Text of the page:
With both Dan Ellis and Mike Smith struggling mightily, the offensively potent Lightning could really use some stability in net. After all, the last time the team had a mercurial Russian netminder (Nikolai Khabibulin), they won the Stanley Cup.

Philadelphia

Actually, I think that they’re already covered in the “Russian” category (with Sergei Bobrovsky) and also find themselves in an awkward “Three’s Company” in net. I had to mention it, though, by Secret Blogging Code.

Washington

… Much like I must mention the Capitals, who seem like they might make a bit more sense than the Flyers. After all, there are these reasons:

1. The Capitals love Russians.

2. They are on a six-game losing streak, so their confidence in Semyon Varlamov and Michal Neuvirth might be shaken a bit (at least in the short term).

3. It would give media and fans ample opportunities to make “they both choke in the playoffs!” jokes.

Toronto

Another team I felt the need to mention mainly because of reflex. Yes, the Leafs have invested in Jonas Gustavsson and Jean-Sebastien Giguere, but Toronto loves flashy moves and neither goalie distinguished themselves as a strong starter. (Giguere is an especially expensive waste.)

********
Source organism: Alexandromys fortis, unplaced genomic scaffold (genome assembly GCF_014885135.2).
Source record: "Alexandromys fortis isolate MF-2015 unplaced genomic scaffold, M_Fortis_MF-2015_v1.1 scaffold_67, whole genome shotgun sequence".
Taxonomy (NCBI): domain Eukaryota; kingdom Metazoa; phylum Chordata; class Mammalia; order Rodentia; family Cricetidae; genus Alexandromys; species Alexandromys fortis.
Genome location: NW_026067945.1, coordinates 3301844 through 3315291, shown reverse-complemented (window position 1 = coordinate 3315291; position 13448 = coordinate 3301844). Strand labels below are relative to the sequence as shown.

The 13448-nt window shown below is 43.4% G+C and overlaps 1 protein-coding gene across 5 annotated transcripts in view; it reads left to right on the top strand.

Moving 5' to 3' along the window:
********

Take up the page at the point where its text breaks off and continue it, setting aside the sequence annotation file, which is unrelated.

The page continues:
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So now that I threw some darts at the wall, I couldn’t help but ask: where do you think Nabokov might end up? Vote in the poll. If you choose “other”, please let us know which team you decided in the comments.

Kings give another kid a look, recall AHL All-Star Brodzinski

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Last summer, Kings head coach Darryl Sutter stressed that some of the club’s young prospects needed to make an impact at the NHL level.

And now it’s happening.

Following the recalls and NHL debuts of Adrian Kempe and Paul LaDue, the Kings have brought up Jonny Brodzinski from AHL Ontario, the club announced on Thursday.